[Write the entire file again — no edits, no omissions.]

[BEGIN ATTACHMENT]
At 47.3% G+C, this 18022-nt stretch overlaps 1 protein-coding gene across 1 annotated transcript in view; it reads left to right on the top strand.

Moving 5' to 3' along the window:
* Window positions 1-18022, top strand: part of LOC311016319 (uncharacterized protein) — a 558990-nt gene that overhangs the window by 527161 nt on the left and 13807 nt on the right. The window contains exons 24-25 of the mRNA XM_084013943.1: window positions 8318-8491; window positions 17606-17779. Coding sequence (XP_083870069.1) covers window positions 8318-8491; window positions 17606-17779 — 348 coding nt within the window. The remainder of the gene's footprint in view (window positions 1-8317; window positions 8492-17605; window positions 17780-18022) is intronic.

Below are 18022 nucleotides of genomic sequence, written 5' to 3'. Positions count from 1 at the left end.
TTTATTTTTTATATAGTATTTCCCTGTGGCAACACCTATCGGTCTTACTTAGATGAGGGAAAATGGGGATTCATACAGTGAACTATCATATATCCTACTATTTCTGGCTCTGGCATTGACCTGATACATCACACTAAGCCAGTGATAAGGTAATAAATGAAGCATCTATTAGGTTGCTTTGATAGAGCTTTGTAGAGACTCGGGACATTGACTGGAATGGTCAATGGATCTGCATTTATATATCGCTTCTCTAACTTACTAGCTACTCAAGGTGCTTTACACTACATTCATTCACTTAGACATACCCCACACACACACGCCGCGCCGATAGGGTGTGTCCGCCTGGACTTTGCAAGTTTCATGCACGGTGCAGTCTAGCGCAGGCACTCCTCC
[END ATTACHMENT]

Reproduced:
At 47.3% G+C, this 18022-nt stretch overlaps 1 protein-coding gene across 1 annotated transcript in view; it reads left to right on the top strand.

Moving 5' to 3' along the window:
* Window positions 1-18022, top strand: part of LOC311016319 (uncharacterized protein) — a 558990-nt gene that overhangs the window by 527161 nt on the left and 13807 nt on the right. The window contains exons 24-25 of the mRNA XM_084013943.1: window positions 8318-8491; window positions 17606-17779. Coding sequence (XP_083870069.1) covers window positions 8318-8491; window positions 17606-17779 — 348 coding nt within the window. The remainder of the gene's footprint in view (window positions 1-8317; window positions 8492-17605; window positions 17780-18022) is intronic.

Below are 18022 nucleotides of genomic sequence, written 5' to 3'. Positions count from 1 at the left end.
TTTATTTTTTATATAGTATTTCCCTGTGGCAACACCTATCGGTCTTACTTAGATGAGGGAAAATGGGGATTCATACAGTGAACTATCATATATCCTACTATTTCTGGCTCTGGCATTGACCTGATACATCACACTAAGCCAGTGATAAGGTAATAAATGAAGCATCTATTAGGTTGCTTTGATAGAGCTTTGTAGAGACTCGGGACATTGACTGGAATGGTCAATGGATCTGCATTTATATATCGCTTCTCTAACTTACTAGCTACTCAAGGTGCTTTACACTACATTCATTCACTTAGACATACCCCACACACACACGCCGCGCCGATAGGGTGTGTCCGCCTGGACTTTGCAAGTTTCATGCACGGTGCAGTCTAGCGCAGGCACTCCTCC